Coco Fusco's Rights of Passage, is a site-specific performance about race, space, and power in the post-apartheid era. Fusco suggests South Africa’s “past” is currently managed via romantic commodification, and that "this packaging of Blackness, whether it be constructed as a precolonial African identity for tourists, a folkloric preservation of non-hybridized tradition, or a sanitized version of township life, is one of the many socio-cultural mechanisms of repression that characterize con temporary post-apartheid culture."
The Rights of Passage passbooks serve as evidence of payment for entry to the Biennale, an artist’s “multiple”, and a document of the performance. The “passbook” is a souvenir, a reminder of a critical moment in history of demarcation of space in South Africa, of our ambivalent attraction to and repulsion from that past, and of its immanent commodification.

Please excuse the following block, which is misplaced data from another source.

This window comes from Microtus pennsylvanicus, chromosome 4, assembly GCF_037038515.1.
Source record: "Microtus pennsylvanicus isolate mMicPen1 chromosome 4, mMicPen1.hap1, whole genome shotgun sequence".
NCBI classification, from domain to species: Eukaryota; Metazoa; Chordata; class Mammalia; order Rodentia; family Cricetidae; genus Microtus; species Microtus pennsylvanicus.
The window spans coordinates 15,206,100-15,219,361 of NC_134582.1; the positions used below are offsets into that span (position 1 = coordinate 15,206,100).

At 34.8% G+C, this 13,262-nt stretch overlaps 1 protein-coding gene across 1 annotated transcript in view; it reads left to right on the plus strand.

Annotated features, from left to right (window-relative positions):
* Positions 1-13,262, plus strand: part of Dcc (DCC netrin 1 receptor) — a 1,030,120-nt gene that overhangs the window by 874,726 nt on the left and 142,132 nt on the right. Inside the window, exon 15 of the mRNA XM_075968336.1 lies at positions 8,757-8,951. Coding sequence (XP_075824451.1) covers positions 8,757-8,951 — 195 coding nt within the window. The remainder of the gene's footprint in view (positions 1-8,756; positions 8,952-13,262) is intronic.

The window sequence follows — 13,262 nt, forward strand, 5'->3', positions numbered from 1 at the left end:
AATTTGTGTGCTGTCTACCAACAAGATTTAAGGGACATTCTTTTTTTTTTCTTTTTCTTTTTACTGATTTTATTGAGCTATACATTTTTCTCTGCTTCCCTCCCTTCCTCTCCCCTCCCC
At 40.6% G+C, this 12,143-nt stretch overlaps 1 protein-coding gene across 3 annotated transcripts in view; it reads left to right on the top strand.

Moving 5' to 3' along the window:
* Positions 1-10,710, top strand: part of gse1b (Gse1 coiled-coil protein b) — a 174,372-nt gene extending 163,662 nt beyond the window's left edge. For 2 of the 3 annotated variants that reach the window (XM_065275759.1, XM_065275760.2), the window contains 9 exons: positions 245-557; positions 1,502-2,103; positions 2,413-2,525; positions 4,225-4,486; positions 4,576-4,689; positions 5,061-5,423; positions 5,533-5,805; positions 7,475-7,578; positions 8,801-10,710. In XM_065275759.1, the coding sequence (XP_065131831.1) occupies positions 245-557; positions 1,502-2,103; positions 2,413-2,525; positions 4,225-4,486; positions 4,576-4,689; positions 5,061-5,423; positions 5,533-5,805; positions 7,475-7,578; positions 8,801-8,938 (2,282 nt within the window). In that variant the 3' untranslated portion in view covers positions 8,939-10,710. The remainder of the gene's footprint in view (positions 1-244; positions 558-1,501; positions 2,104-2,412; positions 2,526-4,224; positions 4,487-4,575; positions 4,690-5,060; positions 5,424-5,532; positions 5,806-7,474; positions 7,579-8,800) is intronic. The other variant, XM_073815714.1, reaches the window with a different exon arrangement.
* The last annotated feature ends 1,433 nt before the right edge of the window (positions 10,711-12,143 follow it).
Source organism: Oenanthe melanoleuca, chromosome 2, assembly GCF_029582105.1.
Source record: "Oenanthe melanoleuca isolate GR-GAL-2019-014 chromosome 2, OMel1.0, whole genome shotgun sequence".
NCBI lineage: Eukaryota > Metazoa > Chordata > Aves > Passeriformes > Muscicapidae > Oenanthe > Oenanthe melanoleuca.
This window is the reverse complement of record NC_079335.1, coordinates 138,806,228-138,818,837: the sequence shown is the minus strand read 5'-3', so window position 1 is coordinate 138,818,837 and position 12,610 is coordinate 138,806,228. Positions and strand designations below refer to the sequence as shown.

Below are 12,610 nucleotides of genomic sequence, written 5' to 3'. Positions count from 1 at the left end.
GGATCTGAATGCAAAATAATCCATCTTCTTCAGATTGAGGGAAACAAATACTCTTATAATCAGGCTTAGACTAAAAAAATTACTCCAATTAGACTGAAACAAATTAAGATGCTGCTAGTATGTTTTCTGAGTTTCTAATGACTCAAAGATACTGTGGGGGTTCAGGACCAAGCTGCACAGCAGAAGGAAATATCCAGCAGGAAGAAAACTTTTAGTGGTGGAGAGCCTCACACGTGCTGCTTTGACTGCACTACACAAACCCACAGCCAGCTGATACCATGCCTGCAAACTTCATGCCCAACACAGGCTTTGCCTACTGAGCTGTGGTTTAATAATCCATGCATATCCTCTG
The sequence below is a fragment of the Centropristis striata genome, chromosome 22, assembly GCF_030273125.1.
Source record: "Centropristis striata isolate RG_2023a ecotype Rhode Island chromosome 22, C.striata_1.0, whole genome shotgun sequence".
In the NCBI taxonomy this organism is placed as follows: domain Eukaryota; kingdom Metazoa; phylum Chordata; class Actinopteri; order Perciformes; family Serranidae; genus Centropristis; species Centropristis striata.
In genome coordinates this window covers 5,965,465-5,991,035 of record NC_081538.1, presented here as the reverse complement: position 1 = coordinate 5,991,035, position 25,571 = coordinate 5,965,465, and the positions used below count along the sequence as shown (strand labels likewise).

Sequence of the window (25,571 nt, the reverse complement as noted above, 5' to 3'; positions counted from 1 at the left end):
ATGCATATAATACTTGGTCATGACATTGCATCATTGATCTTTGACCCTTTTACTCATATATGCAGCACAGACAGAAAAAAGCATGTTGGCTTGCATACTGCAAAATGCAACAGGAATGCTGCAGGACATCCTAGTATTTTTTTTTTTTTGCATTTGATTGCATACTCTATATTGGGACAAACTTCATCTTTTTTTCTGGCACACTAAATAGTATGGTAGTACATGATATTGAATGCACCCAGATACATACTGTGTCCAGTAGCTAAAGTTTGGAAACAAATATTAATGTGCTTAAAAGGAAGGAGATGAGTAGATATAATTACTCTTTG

Ultimately, the piece is a comment on contemporary cultural tourism, and the new status of “peripherally” situated biennials as marketplaces for all sort of exotica. Even the most horrifying historical circumstances can function as a point of attraction, and ultimately, a lure for global capital investment.